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Schenectady Armory Center completes upgrades

Schenectady Armory Center completes upgrades

Elevator project an important part of plan to expand access to and usage of venue
Schenectady Armory Center completes upgrades
Ray Legere, left, co-owner of the Schenectady Armory Center, is shown at the “Masquerade: Streets of London” costume ball.
Photographer: gazette file photo

SCHENECTADY — The old Schenectady Armory was built a half century before the Americans With Disabilities Act of 1990.

A few years into its new life as a performance/sports/event venue, it has finally caught up.

Alterations to the building’s exterior have been minimal, and its new name (“The Schenectady Armory Center”) is barely different from the old name, but the 65-foot, $500,000 elevator shaft is an important step toward its future.

“Previously, we really didn’t have a great way to allow people with limited mobility to get into the building,” said Ray Legere, a co-owner of the building through Legere Properties. “This way we now have a grade-level entrance.”

As with any big modification made to a circa-1936 building, there were some surprises during the project, he said. Turns out, alluvial silt from the Mohawk River underlies the entire area. The armory is stable and solid because it sits on massive concrete footings sitting atop hundreds of pilings. But digging out the base of the elevator shaft proved an almost endless task --  the loose soil poured into the hole nearly as quickly as it could be scooped out.

“We expected to use four yards of concrete. We used 14 yards, that’s how much silt came back in,” Legere said.

The roof and the climate control needed to be overhauled when Legere and his cousin Jeff made the winning bid on the armory at a state auction in 2012. But the building, with its 4-inch thick wooden doors and 26-inch thick brick walls, was itself in solid condition.

A harder task was figuring out what to do with the 86,000-square-foot Washington Avenue landmark.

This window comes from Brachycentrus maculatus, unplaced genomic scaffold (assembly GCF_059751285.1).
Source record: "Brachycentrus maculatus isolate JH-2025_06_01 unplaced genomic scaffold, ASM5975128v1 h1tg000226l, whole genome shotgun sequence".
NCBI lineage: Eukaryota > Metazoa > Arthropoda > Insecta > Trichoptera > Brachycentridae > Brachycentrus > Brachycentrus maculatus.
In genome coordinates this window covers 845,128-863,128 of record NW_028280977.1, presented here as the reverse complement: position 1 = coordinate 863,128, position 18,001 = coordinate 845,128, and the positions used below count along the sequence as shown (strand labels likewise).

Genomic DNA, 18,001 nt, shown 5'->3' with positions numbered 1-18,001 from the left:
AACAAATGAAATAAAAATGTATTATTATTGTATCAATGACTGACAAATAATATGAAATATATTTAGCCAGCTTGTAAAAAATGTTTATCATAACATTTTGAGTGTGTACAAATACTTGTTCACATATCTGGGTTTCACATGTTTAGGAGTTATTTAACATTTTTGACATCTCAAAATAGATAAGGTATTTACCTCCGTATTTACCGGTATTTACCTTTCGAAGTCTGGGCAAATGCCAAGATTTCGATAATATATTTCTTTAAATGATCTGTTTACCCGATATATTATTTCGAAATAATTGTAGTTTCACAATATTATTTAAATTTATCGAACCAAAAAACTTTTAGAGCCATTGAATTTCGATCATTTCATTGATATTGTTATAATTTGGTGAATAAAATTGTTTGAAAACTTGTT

Legere said he’s constrained by two things: He’s a contractor and real estate manager, not an event planner. And he wants to do right by the building and by the neighborhood, and not have the facility become a nuisance.

“Physical damage I can fix, reputation damage I can’t,” he said. “It’s really had to fix reputation. So we really stay involved in the planning process.”

Interest in the armory during the 2017-2018 season — 20,000 people attended events and sports teams ran steady practices on the great open floor through April — grew to the point that the owners hired an event planner.

“I’m really pleasantly surprised by the number of inquiries we’ve gotten in the last two to four months,” Legere said.

The highlight for him was a masquerade event last October to benefit the Ronald McDonald House Charities of the Capital Region, featuring among many other things a working 40-foot ferris wheel.

There aren’t many indoor venues with such a combination of height and width, Legere said.

“With a 50-foot ceiling, you can get creative. We have a lot of tricks up our sleeves. … If I don’t get a ‘Wow’ from people, I’ve failed, I really have.”

The armory is wedged in a tight corner against an Interstate 890 off-ramp, and parking on site is very limited, but the lack of space hasn’t been a problem, Legere said — the surrounding area has hundreds of parking spaces, and their owners have made them available in the off hours, when most events are held.

The problem is finding those parking spaces, especially for guests not accustomed to the traffic patterns.

“The parking is rather intricate, and it’s a learning curve to know how to direct people,” Legere said. “So we have our own team that greets people at the intersection.”

The Legeres have secured a liquor license and plan to install a prep kitchen, and they expect both steps to improve its versatility as an event venue. Still in the conceptual stage, waiting for the assistance and guidance of a partner, is a bump-out addition to serve as a gathering place. Such an atrium would provide a better event experience by offering a pre-event space to socialize and network, Legere said.

The basement is extensive but too cut-up and constricted to serve as an event space, he added, plus it simply doesn’t flow into the event space. An atrium would provide a natural flow and intermediate destination between street to main event.

“The pre-event space is critical to the success of the multipurpose event center,” Legere said.

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